Nintendo has, somewhat quietly, had a pretty packed year. Even if you only count first-party releases, it’s been busy from start to finish. Nothing has taken over the world quite like Animal Crossing: New Horizons did on release in 2020, but nothing could really measure up besides The Legend of Zelda: Tears of the Kingdom – which has been delayed once again into 2023.
And yet, Nintendo still managed to put out two iterations of Pokemon this year. Pokemon Legends: Arceus finally proved that Pokemon really could shift to an open-world design without losing its magic, even if Pokemon Scarlet and Violet didn’t fully capitalize on the concept – it having launched with some significant performance issues. That’s not to mention the popular releases of anticipated sequels such as Splatoon 3, Bayonetta 3, and Xenoblade Chronicles 3. It has truly been a banner year for new installments in staple franchises.
If there’s one thing seriously lacking from Nintendo this year, though, outside of the mixed bag that's been Pokemon in 2022, it’s what might be considered tentpole releases. Kirby and the Forgotten Land is perhaps the closest to this, being a new and expansive Kirby game that’s also been well received – but it’s hard to imagine people talking about Kirby's latest jaunt going forward in the same way as, say, Super Mario Odyssey or The Legend of Zelda: Breath of the Wild. Years later, the Nintendo Switch is still largely defined by its launch lineup, or the games that landed shortly thereafter.
There was also no new hardware launched this year, which isn’t exactly surprising. After the release of the Nintendo Switch OLED model last year, the rumors and sketchy reports of a Switch 2 or Switch Pro didn’t exactly fade away, but they did change form. It seems likely that whatever the inevitable followup bit of hardware is called, it’ll still be some time off. Despite the fact that it is obviously in competition with Microsoft and Sony, Nintendo continues to play by its own rules, so even if the former announces new half-step iterations in the near future, there’s no guarantee Nintendo will do similar.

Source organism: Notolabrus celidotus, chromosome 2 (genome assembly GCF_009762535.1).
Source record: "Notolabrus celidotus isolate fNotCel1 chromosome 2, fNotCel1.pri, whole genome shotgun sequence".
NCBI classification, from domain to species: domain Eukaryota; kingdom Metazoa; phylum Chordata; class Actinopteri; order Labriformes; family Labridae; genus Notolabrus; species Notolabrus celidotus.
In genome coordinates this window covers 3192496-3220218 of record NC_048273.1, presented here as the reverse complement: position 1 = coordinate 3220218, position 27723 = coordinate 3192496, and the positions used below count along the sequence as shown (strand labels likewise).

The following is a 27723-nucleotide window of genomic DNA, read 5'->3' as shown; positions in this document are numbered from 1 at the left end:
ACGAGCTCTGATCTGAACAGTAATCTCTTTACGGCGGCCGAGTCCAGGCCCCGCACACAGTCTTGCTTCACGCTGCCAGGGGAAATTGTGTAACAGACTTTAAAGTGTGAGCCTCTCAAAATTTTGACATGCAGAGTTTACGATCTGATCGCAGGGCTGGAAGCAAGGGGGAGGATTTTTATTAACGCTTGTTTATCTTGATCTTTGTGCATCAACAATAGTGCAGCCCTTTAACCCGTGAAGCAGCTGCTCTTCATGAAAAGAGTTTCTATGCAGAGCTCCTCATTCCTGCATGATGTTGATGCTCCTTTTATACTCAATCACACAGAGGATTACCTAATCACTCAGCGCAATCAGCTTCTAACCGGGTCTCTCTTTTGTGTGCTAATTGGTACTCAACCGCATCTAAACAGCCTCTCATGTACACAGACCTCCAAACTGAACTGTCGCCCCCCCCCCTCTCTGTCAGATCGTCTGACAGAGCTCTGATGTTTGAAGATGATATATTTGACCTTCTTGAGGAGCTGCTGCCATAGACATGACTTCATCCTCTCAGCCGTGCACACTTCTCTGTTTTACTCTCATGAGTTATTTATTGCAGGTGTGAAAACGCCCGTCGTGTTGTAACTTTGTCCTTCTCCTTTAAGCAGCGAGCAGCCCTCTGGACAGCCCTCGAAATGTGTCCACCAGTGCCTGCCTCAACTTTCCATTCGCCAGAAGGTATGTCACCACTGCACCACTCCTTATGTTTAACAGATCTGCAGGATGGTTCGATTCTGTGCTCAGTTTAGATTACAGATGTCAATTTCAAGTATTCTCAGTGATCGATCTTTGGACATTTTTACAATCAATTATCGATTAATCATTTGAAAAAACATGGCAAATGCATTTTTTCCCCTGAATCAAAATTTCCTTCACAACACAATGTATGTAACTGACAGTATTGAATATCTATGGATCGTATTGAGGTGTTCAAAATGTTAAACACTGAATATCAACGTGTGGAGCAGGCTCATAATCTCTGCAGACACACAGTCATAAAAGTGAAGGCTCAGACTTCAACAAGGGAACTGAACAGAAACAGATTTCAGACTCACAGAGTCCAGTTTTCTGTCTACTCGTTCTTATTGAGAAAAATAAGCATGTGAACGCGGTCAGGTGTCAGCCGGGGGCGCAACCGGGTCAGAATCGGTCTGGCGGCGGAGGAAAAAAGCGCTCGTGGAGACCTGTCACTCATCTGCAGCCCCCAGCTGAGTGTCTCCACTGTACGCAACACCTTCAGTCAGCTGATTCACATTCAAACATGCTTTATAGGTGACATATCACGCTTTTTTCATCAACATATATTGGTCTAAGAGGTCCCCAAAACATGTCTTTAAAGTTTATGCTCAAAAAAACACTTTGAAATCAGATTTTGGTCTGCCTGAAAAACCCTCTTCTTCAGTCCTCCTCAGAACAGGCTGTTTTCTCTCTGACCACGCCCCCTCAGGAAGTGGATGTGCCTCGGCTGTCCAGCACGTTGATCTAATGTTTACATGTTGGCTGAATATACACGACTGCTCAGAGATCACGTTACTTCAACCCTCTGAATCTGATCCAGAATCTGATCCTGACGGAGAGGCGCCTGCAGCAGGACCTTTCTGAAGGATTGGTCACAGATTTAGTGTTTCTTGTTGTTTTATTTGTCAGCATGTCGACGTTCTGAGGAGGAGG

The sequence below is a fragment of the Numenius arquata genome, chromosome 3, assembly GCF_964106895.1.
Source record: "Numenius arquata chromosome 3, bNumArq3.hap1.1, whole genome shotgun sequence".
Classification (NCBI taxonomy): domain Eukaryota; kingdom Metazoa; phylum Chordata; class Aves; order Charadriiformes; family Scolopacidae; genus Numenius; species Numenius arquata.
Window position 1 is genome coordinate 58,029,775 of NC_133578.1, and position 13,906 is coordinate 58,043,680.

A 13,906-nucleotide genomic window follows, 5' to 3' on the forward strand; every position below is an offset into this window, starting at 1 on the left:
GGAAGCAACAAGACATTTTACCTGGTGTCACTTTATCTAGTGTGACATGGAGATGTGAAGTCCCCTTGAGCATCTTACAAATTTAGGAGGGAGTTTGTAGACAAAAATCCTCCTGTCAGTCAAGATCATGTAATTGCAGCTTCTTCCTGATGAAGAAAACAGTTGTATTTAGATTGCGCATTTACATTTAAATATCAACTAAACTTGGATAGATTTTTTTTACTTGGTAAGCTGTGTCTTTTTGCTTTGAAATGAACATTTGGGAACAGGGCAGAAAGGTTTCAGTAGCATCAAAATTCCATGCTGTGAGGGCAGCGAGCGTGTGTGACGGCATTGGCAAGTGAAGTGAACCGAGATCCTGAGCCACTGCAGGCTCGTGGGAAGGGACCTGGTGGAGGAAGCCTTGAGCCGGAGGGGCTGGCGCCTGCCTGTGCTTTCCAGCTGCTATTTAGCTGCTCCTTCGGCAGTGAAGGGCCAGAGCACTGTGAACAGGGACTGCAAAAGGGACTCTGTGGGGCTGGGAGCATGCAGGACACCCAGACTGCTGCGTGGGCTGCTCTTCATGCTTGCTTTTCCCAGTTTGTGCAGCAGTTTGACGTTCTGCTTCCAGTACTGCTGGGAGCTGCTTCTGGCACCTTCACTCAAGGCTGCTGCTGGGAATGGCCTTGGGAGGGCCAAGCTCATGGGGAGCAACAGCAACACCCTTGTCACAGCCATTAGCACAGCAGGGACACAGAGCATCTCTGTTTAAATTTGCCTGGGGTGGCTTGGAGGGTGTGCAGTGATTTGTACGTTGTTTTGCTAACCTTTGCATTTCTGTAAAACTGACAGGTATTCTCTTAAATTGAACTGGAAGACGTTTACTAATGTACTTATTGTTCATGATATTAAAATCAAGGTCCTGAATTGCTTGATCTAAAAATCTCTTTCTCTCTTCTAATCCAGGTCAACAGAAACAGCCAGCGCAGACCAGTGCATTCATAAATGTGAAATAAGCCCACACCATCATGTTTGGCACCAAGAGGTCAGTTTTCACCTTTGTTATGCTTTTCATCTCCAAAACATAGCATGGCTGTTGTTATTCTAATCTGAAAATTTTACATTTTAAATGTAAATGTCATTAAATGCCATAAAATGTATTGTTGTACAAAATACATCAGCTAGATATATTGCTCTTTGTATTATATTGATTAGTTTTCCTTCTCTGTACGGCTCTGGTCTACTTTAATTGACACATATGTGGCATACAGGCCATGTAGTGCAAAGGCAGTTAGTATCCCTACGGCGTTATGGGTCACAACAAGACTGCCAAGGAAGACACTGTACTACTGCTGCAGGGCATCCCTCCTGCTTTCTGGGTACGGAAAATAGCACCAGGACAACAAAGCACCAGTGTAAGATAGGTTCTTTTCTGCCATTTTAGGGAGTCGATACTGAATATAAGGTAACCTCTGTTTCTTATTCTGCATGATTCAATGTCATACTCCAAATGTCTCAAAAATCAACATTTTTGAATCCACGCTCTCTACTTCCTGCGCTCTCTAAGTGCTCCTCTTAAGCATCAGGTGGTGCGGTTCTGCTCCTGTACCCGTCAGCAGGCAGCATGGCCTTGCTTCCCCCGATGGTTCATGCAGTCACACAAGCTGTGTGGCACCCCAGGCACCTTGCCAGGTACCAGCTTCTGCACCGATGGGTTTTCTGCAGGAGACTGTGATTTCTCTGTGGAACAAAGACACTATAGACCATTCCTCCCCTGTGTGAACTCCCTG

And frankly, that might be just fine. While some games seem to struggle on the Switch, other games of similar stature and expansiveness do not. The hardware itself doesn’t seem to be the problem but rather how developers are using it. Additionally, the folks behind the companies behind the consoles increasingly seem to care less about any one particular year and more about the overall health of the current platform and its longevity.
Link to the future
That’s not to say Nintendo hasn’t been busy. In other ways, the company continues to grow and stretch while still making it known that it hasn’t totally forgotten about what came before. Nintendo Switch Sports and Mario Strikers: Battle League might not blow everyone away, but for diehard fans of the previous games, they are a welcome sight and a delightful time. More titles continue to be added to Nintendo Switch Online and its expansion, and this year also saw the first truly good look at whatever The Legend of Zelda: Tears of the Kingdom ends up being like.
All of which is to say: the heart of what makes Nintendo, well, Nintendo is still beating, and that consistency is something neither of its direct competitors have. The promotional machine for 2023 is already well underway with the opening of Super Nintendo World, as well as the release of the animated Super Mario Bros. Movie firmly on the horizon. Without the benefit of long-term hindsight, who can really say how 2022 has been for Nintendo, but at this juncture, 2022 seems like a fine though not stellar year for the company. And, again, that’s perfectly all right.
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